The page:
Sadly using TDD would require you to change how you work. TDD is a cycle of Red-Green-Refactor. It consists of writing the specification for some behavior—red, due to a failing test. Followed by writing the code that satisfies the specification—green, the tests pass. Lastly, refactoring, changing the structure of the code without adding or removing behavior.
This cycle Red -> Green -> Refactor (Repeat), is simply a different flow of working. One downside to this approach is that I don't always know what I am supposed to build. When I don't know how to solve a problem, I will write a Spike.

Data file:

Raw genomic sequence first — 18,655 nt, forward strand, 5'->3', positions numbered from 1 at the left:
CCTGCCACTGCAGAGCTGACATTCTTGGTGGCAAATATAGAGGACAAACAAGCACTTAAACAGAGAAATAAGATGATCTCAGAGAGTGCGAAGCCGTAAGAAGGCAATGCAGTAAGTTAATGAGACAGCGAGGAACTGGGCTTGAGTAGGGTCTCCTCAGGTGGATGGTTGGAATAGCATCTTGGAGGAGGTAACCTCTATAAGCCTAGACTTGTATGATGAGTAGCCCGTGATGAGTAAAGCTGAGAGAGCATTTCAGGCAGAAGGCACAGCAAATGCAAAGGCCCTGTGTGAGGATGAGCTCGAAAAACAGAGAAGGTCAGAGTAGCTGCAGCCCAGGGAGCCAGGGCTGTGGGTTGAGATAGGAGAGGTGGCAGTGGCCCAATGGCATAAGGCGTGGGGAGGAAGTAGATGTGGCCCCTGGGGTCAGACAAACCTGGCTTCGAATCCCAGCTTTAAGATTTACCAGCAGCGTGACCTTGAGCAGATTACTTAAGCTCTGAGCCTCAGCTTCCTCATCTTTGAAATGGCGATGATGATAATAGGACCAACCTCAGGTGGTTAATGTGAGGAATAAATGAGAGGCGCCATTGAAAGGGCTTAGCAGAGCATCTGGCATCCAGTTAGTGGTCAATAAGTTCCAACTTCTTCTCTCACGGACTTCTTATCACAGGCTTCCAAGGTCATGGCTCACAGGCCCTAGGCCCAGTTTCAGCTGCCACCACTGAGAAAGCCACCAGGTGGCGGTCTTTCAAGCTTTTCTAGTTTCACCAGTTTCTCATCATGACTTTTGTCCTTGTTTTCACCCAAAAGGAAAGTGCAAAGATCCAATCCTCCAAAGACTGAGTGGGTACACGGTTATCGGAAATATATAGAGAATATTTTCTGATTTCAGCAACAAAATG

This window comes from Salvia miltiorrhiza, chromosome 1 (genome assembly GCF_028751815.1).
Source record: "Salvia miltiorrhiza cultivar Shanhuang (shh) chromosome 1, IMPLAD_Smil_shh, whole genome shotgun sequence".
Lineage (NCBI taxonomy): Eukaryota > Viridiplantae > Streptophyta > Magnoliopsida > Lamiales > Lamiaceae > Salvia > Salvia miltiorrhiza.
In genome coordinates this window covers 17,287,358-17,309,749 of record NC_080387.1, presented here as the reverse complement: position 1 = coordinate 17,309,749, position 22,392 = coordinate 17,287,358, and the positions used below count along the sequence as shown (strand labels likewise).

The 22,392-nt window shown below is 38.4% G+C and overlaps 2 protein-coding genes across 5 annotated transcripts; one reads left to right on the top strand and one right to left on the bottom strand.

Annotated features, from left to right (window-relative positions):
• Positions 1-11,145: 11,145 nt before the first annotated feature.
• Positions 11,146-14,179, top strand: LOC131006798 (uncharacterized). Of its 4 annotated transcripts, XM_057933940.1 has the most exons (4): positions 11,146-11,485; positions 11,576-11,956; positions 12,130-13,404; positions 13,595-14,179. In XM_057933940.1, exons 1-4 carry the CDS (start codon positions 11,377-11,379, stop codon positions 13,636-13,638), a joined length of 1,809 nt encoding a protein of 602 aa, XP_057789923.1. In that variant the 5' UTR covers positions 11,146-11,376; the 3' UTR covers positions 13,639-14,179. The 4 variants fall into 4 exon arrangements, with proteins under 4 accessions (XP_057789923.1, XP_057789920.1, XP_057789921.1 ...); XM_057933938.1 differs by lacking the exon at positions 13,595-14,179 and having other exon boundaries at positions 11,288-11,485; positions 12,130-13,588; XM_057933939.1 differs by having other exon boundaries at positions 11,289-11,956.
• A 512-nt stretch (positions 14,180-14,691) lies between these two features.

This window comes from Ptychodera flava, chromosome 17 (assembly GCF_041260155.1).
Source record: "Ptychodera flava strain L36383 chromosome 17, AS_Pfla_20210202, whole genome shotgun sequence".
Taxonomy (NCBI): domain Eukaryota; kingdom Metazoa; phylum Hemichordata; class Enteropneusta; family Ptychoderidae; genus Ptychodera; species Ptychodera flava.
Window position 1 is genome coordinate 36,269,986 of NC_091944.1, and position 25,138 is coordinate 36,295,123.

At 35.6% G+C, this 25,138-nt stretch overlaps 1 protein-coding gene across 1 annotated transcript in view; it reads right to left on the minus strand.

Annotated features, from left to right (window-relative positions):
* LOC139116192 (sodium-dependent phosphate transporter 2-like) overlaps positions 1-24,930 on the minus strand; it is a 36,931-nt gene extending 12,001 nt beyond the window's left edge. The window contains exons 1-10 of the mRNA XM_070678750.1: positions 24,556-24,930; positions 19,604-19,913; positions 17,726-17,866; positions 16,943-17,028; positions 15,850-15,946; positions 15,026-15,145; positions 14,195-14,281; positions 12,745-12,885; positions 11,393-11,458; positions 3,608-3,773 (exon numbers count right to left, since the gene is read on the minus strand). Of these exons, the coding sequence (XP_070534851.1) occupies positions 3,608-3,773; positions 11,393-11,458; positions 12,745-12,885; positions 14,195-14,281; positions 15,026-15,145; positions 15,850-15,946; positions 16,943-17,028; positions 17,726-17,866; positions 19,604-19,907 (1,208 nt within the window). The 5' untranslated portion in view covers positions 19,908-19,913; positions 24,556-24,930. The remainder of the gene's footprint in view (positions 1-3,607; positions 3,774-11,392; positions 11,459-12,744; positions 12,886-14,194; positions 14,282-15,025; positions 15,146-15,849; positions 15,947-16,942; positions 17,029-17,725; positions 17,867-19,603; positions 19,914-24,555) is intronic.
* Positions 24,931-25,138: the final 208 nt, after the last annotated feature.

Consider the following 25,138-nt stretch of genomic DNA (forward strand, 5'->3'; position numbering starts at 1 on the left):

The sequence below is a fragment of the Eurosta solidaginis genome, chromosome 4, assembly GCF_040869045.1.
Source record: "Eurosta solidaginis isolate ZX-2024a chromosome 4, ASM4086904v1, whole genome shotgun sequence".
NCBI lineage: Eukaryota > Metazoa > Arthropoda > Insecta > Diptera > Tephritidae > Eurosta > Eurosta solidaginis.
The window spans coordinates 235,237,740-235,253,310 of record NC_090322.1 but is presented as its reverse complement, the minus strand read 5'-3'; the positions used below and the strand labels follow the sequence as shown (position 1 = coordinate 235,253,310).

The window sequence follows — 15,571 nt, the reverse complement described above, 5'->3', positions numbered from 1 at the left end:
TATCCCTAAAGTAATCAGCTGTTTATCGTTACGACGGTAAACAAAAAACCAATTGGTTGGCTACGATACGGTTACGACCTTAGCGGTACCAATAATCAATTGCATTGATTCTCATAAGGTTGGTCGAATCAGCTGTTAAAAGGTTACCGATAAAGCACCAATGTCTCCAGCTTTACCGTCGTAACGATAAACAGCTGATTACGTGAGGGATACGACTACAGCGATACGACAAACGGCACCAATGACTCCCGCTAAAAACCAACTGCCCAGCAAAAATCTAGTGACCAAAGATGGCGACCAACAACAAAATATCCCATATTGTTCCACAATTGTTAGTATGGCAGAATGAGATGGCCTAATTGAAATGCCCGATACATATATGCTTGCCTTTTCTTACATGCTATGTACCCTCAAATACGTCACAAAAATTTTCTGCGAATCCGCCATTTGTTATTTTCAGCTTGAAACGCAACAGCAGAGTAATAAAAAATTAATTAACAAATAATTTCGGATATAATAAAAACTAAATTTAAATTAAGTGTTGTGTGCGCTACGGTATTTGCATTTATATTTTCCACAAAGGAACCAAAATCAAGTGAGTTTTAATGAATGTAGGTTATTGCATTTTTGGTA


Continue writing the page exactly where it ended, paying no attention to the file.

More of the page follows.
A Spike is an implementation that is an experiment. Before I start a Spike, I write out what I want to learn, and I commit to deleting all of the Spike code once I have learned that information. With the information in hand, I would use TDD to create the real implementation.
Since TDD is so different from your current workflow, I am not sure how you could mix the two styles together. At the end of the day, TDD is my preference and it is up to us individually to discover how we work best.
Thanks for the question!
Thank you for the detailed answer!
I will try out working in TDD and see how I like it.
My fear is always just time, but if TDD makes me have less bugs then I am ok with the time sacrifice
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